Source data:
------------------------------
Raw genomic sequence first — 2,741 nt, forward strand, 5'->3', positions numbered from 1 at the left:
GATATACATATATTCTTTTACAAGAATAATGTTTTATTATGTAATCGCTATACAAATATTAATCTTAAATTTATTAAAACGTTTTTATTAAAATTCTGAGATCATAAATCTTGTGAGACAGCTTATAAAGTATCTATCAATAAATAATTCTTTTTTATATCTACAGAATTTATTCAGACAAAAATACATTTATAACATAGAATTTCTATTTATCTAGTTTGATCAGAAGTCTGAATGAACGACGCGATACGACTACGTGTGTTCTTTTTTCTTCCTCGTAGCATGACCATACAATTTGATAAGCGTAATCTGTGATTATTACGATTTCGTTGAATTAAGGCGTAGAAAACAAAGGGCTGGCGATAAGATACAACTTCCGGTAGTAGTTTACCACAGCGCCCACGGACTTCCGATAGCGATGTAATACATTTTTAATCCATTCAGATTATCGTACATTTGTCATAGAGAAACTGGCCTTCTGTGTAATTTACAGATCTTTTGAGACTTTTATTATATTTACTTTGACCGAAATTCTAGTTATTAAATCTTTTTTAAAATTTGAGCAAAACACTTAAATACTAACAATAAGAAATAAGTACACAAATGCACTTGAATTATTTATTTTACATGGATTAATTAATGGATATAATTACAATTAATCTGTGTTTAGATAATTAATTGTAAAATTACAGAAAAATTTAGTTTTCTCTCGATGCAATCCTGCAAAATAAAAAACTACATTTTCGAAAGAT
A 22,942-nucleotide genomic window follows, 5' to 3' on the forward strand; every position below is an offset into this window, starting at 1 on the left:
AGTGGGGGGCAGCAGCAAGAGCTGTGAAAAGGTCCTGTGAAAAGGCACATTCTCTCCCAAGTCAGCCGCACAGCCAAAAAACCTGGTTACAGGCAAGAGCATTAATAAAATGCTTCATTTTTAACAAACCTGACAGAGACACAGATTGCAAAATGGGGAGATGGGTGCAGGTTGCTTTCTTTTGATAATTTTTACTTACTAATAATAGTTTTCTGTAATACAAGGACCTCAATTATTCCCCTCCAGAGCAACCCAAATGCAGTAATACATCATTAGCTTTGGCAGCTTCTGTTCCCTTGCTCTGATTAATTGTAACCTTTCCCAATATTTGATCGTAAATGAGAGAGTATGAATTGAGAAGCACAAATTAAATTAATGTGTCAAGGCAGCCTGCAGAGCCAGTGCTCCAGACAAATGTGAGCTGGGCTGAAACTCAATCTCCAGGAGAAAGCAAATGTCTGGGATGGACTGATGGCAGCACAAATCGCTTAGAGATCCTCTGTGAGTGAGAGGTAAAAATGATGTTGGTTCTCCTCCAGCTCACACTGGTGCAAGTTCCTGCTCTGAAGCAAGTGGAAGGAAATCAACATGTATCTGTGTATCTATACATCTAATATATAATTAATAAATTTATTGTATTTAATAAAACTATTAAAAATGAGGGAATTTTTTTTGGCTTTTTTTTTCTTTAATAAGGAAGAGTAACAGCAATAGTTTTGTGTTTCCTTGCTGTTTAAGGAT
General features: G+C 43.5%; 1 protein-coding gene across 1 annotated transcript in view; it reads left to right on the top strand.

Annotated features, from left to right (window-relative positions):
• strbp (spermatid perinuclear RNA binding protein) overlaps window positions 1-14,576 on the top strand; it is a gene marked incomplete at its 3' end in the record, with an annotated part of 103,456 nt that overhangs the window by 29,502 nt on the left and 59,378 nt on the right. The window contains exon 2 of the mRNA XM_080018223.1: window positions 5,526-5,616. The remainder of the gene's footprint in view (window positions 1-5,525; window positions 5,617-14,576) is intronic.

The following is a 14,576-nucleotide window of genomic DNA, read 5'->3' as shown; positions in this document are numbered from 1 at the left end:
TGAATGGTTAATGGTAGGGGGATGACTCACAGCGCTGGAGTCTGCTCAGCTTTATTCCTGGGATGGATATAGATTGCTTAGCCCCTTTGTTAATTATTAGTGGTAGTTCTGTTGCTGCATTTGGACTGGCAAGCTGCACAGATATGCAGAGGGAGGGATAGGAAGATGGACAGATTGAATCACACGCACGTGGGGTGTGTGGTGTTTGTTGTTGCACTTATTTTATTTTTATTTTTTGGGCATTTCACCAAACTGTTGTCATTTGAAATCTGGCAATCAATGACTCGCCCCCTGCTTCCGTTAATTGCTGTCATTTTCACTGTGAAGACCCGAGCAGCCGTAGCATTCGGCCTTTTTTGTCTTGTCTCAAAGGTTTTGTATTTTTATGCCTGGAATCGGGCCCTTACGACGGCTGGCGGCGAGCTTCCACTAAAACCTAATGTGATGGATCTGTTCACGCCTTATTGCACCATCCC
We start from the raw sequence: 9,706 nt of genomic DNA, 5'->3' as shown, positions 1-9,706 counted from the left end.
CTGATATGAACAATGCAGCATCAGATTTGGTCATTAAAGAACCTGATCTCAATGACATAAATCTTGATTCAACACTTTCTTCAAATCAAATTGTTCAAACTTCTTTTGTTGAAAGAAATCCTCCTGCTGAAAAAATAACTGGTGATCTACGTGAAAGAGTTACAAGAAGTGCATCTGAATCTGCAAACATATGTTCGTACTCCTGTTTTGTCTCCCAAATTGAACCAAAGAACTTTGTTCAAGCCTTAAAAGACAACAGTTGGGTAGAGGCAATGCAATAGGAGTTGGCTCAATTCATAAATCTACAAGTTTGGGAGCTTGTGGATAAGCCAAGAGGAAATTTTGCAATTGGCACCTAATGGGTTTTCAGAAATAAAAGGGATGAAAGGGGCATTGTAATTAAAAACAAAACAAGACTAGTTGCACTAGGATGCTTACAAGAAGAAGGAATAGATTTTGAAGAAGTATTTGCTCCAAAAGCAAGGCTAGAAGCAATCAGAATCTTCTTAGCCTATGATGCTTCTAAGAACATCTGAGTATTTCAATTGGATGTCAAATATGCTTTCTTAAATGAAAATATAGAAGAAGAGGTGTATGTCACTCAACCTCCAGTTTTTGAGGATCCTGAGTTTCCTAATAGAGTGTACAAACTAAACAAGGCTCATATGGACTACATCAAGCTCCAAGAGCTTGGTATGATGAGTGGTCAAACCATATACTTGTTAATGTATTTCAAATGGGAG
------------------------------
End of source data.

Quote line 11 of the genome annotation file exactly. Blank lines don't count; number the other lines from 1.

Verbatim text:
CTGATATGAACAATGCAGCATCAGATTTGGTCATTAAAGAACCTGATCTCAATGACATAAATCTTGATTCAACACTTTCTTCAAATCAAATTGTTCAAACTTCTTTTGTTGAAAGAAATCCTCCTGCTGAAAAAATAACTGGTGATCTACGTGAAAGAGTTACAAGAAGTGCATCTGAATCTGCAAACATATGTTCGTACTCCTGTTTTGTCTCCCAAATTGAACCAAAGAACTTTGTTCAAGCCTTAAAAGACAACAGTTGGGTAGAGGCAATGCAATAGGAGTTGGCTCAATTCATAAATCTACAAGTTTGGGAGCTTGTGGATAAGCCAAGAGGAAATTTTGCAATTGGCACCTAATGGGTTTTCAGAAATAAAAGGGATGAAAGGGGCATTGTAATTAAAAACAAAACAAGACTAGTTGCACTAGGATGCTTACAAGAAGAAGGAATAGATTTTGAAGAAGTATTTGCTCCAAAAGCAAGGCTAGAAGCAATCAGAATCTTCTTAGCCTATGATGCTTCTAAGAACATCTGAGTATTTCAATTGGATGTCAAATATGCTTTCTTAAATGAAAATATAGAAGAAGAGGTGTATGTCACTCAACCTCCAGTTTTTGAGGATCCTGAGTTTCCTAATAGAGTGTACAAACTAAACAAGGCTCATATGGACTACATCAAGCTCCAAGAGCTTGGTATGATGAGTGGTCAAACCATATACTTGTTAATGTATTTCAAATGGGAG